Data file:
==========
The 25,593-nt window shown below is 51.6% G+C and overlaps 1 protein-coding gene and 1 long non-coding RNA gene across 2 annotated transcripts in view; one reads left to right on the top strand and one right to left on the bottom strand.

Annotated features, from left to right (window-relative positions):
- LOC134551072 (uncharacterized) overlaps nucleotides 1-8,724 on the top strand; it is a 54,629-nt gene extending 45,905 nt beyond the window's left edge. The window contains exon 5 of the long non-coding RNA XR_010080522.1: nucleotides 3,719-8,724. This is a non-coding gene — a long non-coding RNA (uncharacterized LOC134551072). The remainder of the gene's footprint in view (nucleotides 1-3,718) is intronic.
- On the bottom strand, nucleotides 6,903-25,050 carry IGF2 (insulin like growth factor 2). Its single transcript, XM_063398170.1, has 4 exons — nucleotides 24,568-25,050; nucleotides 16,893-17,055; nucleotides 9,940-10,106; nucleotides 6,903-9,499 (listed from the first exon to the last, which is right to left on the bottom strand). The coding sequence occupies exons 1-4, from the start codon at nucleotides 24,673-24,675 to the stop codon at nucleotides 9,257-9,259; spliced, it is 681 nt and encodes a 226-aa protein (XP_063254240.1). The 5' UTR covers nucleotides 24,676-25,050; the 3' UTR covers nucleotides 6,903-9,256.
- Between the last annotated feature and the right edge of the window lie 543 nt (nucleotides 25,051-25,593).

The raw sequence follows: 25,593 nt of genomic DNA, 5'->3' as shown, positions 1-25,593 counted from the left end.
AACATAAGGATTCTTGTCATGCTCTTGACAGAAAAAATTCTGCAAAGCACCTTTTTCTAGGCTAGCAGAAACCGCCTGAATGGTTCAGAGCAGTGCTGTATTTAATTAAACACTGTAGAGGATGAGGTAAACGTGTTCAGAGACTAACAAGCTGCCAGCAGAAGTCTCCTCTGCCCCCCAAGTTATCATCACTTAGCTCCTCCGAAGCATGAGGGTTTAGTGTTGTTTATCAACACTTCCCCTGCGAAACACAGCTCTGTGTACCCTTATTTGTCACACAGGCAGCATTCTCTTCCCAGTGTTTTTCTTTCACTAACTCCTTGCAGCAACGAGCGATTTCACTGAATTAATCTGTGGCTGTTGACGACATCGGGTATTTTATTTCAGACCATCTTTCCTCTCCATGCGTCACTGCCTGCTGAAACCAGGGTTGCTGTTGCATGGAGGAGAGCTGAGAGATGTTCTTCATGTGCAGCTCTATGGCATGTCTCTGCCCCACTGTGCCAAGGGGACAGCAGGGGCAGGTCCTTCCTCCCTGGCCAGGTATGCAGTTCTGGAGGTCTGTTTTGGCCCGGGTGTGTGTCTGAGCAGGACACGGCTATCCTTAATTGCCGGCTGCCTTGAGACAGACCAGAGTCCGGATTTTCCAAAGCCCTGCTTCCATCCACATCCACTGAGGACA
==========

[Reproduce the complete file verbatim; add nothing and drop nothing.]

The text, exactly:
The 25,593-nt window shown below is 51.6% G+C and overlaps 1 protein-coding gene and 1 long non-coding RNA gene across 2 annotated transcripts in view; one reads left to right on the top strand and one right to left on the bottom strand.

Annotated features, from left to right (window-relative positions):
- LOC134551072 (uncharacterized) overlaps nucleotides 1-8,724 on the top strand; it is a 54,629-nt gene extending 45,905 nt beyond the window's left edge. The window contains exon 5 of the long non-coding RNA XR_010080522.1: nucleotides 3,719-8,724. This is a non-coding gene — a long non-coding RNA (uncharacterized LOC134551072). The remainder of the gene's footprint in view (nucleotides 1-3,718) is intronic.
- On the bottom strand, nucleotides 6,903-25,050 carry IGF2 (insulin like growth factor 2). Its single transcript, XM_063398170.1, has 4 exons — nucleotides 24,568-25,050; nucleotides 16,893-17,055; nucleotides 9,940-10,106; nucleotides 6,903-9,499 (listed from the first exon to the last, which is right to left on the bottom strand). The coding sequence occupies exons 1-4, from the start codon at nucleotides 24,673-24,675 to the stop codon at nucleotides 9,257-9,259; spliced, it is 681 nt and encodes a 226-aa protein (XP_063254240.1). The 5' UTR covers nucleotides 24,676-25,050; the 3' UTR covers nucleotides 6,903-9,256.
- Between the last annotated feature and the right edge of the window lie 543 nt (nucleotides 25,051-25,593).

The raw sequence follows: 25,593 nt of genomic DNA, 5'->3' as shown, positions 1-25,593 counted from the left end.
AACATAAGGATTCTTGTCATGCTCTTGACAGAAAAAATTCTGCAAAGCACCTTTTTCTAGGCTAGCAGAAACCGCCTGAATGGTTCAGAGCAGTGCTGTATTTAATTAAACACTGTAGAGGATGAGGTAAACGTGTTCAGAGACTAACAAGCTGCCAGCAGAAGTCTCCTCTGCCCCCCAAGTTATCATCACTTAGCTCCTCCGAAGCATGAGGGTTTAGTGTTGTTTATCAACACTTCCCCTGCGAAACACAGCTCTGTGTACCCTTATTTGTCACACAGGCAGCATTCTCTTCCCAGTGTTTTTCTTTCACTAACTCCTTGCAGCAACGAGCGATTTCACTGAATTAATCTGTGGCTGTTGACGACATCGGGTATTTTATTTCAGACCATCTTTCCTCTCCATGCGTCACTGCCTGCTGAAACCAGGGTTGCTGTTGCATGGAGGAGAGCTGAGAGATGTTCTTCATGTGCAGCTCTATGGCATGTCTCTGCCCCACTGTGCCAAGGGGACAGCAGGGGCAGGTCCTTCCTCCCTGGCCAGGTATGCAGTTCTGGAGGTCTGTTTTGGCCCGGGTGTGTGTCTGAGCAGGACACGGCTATCCTTAATTGCCGGCTGCCTTGAGACAGACCAGAGTCCGGATTTTCCAAAGCCCTGCTTCCATCCACATCCACTGAGGACA